the lighting model and the multiplayer modes are unrelated
what you describe is in essence light-lag
this kind of thing is neglegible
its a far cry from important compared to clipping or other gameplay calculations, when it comes to synchronizing for multiplayer
physics, etc, are all the same across clients, and can be predicted easilly.
regardless of accuracy, physics is something present in all games (realistic or not), and has been handled previously in a client/server model, and can be handled again in a C/S model.
more realistic technical limitations are :
" average pc sucks and wont run this smoothely with too many players "
" average net connection sucks too much to run this with too many players USING p2p "
and p2p systems have less lag in general than client/server models, so long as the node count is low.
hence, a low node count (4).
(C/S imagine everyone with 100 ping, that's 100 to the server, and 100 out to the next person, 200.
p2p, same situation, that's 100 to the next person.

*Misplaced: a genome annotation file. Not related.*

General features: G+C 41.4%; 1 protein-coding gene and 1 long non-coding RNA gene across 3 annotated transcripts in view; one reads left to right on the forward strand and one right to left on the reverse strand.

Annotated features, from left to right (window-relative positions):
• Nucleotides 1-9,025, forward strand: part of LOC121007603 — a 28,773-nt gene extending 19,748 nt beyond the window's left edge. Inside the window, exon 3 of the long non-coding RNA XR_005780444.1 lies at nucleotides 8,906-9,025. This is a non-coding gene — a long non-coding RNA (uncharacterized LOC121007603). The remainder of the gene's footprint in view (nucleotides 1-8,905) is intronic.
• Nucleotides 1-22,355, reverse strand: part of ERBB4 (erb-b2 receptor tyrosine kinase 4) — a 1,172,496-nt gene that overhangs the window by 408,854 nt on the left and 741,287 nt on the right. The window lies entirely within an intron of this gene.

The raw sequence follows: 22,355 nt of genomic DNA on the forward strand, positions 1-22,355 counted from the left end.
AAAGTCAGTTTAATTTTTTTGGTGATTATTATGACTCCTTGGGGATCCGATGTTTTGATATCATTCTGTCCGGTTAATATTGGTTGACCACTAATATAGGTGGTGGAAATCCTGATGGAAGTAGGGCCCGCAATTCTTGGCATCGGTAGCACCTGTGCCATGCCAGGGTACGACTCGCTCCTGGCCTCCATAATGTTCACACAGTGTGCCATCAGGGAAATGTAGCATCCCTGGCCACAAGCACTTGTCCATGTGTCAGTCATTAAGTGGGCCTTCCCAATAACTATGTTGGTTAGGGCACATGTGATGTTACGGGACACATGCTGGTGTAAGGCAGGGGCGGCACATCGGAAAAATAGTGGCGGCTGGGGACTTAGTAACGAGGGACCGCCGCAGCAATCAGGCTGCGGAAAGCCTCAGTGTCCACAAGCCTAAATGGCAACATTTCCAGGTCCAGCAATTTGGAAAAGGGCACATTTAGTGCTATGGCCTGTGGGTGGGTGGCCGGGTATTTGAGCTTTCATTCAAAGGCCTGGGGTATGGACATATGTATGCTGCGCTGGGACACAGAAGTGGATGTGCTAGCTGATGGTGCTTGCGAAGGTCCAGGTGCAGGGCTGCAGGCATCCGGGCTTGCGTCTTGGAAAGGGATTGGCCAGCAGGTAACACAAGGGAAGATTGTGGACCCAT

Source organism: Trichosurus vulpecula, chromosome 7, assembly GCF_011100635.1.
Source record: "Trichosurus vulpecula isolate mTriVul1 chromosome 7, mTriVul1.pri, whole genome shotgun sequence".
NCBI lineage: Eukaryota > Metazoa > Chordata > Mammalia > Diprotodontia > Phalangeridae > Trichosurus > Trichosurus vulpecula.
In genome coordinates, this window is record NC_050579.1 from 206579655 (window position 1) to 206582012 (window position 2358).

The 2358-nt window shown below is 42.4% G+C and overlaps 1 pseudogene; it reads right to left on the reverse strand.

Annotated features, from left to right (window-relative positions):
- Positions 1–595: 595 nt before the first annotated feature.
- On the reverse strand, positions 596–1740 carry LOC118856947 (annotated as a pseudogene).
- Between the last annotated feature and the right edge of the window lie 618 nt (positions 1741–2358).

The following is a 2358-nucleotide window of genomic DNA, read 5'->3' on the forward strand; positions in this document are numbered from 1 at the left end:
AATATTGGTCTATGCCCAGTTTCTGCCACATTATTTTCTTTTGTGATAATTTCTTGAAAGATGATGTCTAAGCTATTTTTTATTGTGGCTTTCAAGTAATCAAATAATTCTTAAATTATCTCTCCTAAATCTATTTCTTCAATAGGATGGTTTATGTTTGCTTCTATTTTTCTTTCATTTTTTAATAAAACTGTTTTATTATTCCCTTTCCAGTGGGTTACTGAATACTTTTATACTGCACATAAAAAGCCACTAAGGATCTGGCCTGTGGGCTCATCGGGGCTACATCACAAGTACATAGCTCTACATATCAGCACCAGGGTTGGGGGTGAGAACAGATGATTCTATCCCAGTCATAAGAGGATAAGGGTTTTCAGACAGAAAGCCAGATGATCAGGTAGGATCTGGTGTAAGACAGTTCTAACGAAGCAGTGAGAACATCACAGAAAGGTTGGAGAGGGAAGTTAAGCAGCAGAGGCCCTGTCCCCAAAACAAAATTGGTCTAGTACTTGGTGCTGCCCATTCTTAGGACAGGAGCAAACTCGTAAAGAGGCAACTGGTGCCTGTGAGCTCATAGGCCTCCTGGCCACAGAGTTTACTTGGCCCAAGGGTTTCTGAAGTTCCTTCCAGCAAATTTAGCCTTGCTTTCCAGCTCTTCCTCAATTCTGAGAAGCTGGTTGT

half the latency.)
if everyone has to talk to everyone, your bandwidth required is (basic requirement * (number of players - 1))
so if you need 4 K a sec to sync with someone, thats 12 K a sec up for a 4 way game. thats about the limit of any 768/128 kb/s dsl connection
quake3 currently needs about 3K a sec to sync properly at minimum.
so you have some trade offs.
basically doom3 will have half the ping it would have had with a client server model, but will need more bandwidth.
note : p2p usually is designed in a way where it runs at the speed of the slowest node, so it may also suffer if you get an HPB on there, but maybe they did a work around for this. it would be obvious to do so, but historically people haven't, and it wouldn't be very unlikely for doom3 to have this issue.